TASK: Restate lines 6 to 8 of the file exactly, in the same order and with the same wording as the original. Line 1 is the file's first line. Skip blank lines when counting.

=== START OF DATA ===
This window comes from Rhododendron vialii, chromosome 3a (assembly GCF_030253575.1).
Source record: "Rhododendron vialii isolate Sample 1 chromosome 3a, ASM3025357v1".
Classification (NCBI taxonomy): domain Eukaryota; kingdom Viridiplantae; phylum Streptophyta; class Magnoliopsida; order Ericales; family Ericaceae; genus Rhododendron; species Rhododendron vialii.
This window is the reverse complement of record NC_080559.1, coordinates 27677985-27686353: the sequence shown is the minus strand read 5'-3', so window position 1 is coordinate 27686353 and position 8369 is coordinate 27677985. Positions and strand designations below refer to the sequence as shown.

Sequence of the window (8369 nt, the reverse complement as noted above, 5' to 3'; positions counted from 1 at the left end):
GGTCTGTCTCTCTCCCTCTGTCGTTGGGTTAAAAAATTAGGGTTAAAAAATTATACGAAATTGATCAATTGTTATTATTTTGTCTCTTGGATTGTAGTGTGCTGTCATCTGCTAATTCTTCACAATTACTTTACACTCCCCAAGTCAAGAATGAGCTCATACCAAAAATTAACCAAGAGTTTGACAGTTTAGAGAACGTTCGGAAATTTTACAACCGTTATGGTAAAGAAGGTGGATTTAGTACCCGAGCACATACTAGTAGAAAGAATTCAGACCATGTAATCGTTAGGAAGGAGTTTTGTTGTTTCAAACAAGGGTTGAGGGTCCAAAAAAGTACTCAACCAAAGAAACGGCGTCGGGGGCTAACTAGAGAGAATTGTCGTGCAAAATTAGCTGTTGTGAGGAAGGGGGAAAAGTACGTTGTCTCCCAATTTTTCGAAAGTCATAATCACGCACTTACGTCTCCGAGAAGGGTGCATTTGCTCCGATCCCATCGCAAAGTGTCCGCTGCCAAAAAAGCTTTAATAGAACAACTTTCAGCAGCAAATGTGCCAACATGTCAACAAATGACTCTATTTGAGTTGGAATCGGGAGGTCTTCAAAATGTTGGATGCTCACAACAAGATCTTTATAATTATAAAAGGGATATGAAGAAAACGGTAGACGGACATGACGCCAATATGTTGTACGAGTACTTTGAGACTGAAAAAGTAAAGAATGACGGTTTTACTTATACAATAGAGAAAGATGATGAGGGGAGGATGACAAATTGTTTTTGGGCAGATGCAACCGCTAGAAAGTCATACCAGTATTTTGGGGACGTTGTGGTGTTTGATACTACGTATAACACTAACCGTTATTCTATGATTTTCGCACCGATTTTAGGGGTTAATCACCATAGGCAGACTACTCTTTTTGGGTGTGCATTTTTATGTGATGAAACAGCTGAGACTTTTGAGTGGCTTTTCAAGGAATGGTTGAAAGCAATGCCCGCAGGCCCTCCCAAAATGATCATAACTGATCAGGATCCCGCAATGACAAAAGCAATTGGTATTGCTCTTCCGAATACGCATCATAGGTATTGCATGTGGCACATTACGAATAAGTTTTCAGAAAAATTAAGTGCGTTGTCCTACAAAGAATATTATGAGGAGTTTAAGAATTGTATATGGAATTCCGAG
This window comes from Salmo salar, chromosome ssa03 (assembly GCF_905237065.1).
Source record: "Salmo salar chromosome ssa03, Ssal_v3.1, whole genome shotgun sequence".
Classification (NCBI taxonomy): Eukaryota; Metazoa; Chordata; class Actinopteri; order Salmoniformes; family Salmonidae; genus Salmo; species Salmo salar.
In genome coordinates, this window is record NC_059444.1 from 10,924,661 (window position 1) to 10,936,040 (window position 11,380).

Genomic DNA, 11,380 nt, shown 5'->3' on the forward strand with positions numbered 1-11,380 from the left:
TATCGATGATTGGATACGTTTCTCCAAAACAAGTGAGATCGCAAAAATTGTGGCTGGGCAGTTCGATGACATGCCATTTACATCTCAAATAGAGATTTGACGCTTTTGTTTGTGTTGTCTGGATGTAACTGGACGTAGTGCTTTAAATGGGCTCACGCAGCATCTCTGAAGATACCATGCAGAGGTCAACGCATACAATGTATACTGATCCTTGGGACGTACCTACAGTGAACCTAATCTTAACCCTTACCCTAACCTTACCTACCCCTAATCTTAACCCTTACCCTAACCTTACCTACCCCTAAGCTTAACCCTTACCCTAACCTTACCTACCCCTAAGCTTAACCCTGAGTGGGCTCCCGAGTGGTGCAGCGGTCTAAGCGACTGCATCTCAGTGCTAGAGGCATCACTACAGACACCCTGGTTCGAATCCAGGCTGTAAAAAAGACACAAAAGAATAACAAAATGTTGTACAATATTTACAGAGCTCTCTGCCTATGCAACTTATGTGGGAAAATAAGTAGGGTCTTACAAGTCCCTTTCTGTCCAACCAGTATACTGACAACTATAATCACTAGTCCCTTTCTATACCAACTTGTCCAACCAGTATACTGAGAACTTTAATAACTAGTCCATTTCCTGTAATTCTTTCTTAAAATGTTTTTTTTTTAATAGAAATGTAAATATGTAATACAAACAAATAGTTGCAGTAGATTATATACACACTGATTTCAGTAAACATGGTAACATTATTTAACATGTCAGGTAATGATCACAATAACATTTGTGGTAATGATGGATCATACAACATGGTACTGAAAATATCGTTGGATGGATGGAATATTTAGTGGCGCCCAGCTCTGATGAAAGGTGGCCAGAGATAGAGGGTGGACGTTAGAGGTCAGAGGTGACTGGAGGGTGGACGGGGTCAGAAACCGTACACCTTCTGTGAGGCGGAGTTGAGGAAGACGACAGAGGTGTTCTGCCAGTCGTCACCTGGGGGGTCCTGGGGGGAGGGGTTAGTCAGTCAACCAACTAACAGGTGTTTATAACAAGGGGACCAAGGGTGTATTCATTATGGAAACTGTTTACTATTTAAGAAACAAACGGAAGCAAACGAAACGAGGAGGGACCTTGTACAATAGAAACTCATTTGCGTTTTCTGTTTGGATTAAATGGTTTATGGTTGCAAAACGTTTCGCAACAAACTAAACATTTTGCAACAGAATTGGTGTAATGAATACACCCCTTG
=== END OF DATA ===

GGTCTGTCTCTCTCCCTCTGTCGTTGGGTTAAAAAATTAGGGTTAAAAAATTATACGAAATTGATCAATTGTTATTATTTTGTCTCTTGGATTGTAGTGTGCTGTCATCTGCTAATTCTTCACAATTACTTTACACTCCCCAAGTCAAGAATGAGCTCATACCAAAAATTAACCAAGAGTTTGACAGTTTAGAGAACGTTCGGAAATTTTACAACCGTTATGGTAAAGAAGGTGGATTTAGTACCCGAGCACATACTAGTAGAAAGAATTCAGACCATGTAATCGTTAGGAAGGAGTTTTGTTGTTTCAAACAAGGGTTGAGGGTCCAAAAAAGTACTCAACCAAAGAAACGGCGTCGGGGGCTAACTAGAGAGAATTGTCGTGCAAAATTAGCTGTTGTGAGGAAGGGGGAAAAGTACGTTGTCTCCCAATTTTTCGAAAGTCATAATCACGCACTTACGTCTCCGAGAAGGGTGCATTTGCTCCGATCCCATCGCAAAGTGTCCGCTGCCAAAAAAGCTTTAATAGAACAACTTTCAGCAGCAAATGTGCCAACATGTCAACAAATGACTCTATTTGAGTTGGAATCGGGAGGTCTTCAAAATGTTGGATGCTCACAACAAGATCTTTATAATTATAAAAGGGATATGAAGAAAACGGTAGACGGACATGACGCCAATATGTTGTACGAGTACTTTGAGACTGAAAAAGTAAAGAATGACGGTTTTACTTATACAATAGAGAAAGATGATGAGGGGAGGATGACAAATTGTTTTTGGGCAGATGCAACCGCTAGAAAGTCATACCAGTATTTTGGGGACGTTGTGGTGTTTGATACTACGTATAACACTAACCGTTATTCTATGATTTTCGCACCGATTTTAGGGGTTAATCACCATAGGCAGACTACTCTTTTTGGGTGTGCATTTTTATGTGATGAAACAGCTGAGACTTTTGAGTGGCTTTTCAAGGAATGGTTGAAAGCAATGCCCGCAGGCCCTCCCAAAATGATCATAACTGATCAGGATCCCGCAATGACAAAAGCAATTGGTATTGCTCTTCCGAATACGCATCATAGGTATTGCATGTGGCACATTACGAATAAGTTTTCAGAAAAATTAAGTGCGTTGTCCTACAAAGAATATTATGAGGAGTTTAAGAATTGTATATGGAATTCCGAG
This window comes from Salmo salar, chromosome ssa03 (assembly GCF_905237065.1).
Source record: "Salmo salar chromosome ssa03, Ssal_v3.1, whole genome shotgun sequence".